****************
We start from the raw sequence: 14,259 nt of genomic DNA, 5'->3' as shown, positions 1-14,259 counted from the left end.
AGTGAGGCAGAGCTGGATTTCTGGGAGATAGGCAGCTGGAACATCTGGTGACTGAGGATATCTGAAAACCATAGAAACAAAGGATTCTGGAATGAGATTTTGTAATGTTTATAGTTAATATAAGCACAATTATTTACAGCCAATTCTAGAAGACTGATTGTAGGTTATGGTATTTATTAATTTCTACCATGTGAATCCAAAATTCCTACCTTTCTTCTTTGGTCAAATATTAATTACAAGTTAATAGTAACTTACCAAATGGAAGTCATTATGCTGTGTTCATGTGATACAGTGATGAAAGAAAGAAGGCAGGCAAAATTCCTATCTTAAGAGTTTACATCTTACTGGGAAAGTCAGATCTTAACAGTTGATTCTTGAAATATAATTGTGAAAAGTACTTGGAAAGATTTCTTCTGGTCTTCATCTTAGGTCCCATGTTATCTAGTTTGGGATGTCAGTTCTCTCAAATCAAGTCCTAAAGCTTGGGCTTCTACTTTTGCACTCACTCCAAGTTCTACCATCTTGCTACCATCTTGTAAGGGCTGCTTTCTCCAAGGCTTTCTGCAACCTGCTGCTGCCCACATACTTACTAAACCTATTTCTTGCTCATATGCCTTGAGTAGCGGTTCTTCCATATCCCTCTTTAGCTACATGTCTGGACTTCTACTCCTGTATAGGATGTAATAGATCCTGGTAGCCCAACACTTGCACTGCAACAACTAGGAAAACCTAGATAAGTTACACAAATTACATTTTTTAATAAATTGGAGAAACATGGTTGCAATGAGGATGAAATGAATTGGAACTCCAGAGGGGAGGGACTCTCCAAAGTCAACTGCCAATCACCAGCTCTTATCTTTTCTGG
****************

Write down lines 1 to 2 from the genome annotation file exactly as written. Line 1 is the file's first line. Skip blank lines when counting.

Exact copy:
We start from the raw sequence: 14,259 nt of genomic DNA, 5'->3' as shown, positions 1-14,259 counted from the left end.
AGTGAGGCAGAGCTGGATTTCTGGGAGATAGGCAGCTGGAACATCTGGTGACTGAGGATATCTGAAAACCATAGAAACAAAGGATTCTGGAATGAGATTTTGTAATGTTTATAGTTAATATAAGCACAATTATTTACAGCCAATTCTAGAAGACTGATTGTAGGTTATGGTATTTATTAATTTCTACCATGTGAATCCAAAATTCCTACCTTTCTTCTTTGGTCAAATATTAATTACAAGTTAATAGTAACTTACCAAATGGAAGTCATTATGCTGTGTTCATGTGATACAGTGATGAAAGAAAGAAGGCAGGCAAAATTCCTATCTTAAGAGTTTACATCTTACTGGGAAAGTCAGATCTTAACAGTTGATTCTTGAAATATAATTGTGAAAAGTACTTGGAAAGATTTCTTCTGGTCTTCATCTTAGGTCCCATGTTATCTAGTTTGGGATGTCAGTTCTCTCAAATCAAGTCCTAAAGCTTGGGCTTCTACTTTTGCACTCACTCCAAGTTCTACCATCTTGCTACCATCTTGTAAGGGCTGCTTTCTCCAAGGCTTTCTGCAACCTGCTGCTGCCCACATACTTACTAAACCTATTTCTTGCTCATATGCCTTGAGTAGCGGTTCTTCCATATCCCTCTTTAGCTACATGTCTGGACTTCTACTCCTGTATAGGATGTAATAGATCCTGGTAGCCCAACACTTGCACTGCAACAACTAGGAAAACCTAGATAAGTTACACAAATTACATTTTTTAATAAATTGGAGAAACATGGTTGCAATGAGGATGAAATGAATTGGAACTCCAGAGGGGAGGGACTCTCCAAAGTCAACTGCCAATCACCAGCTCTTATCTTTTCTGG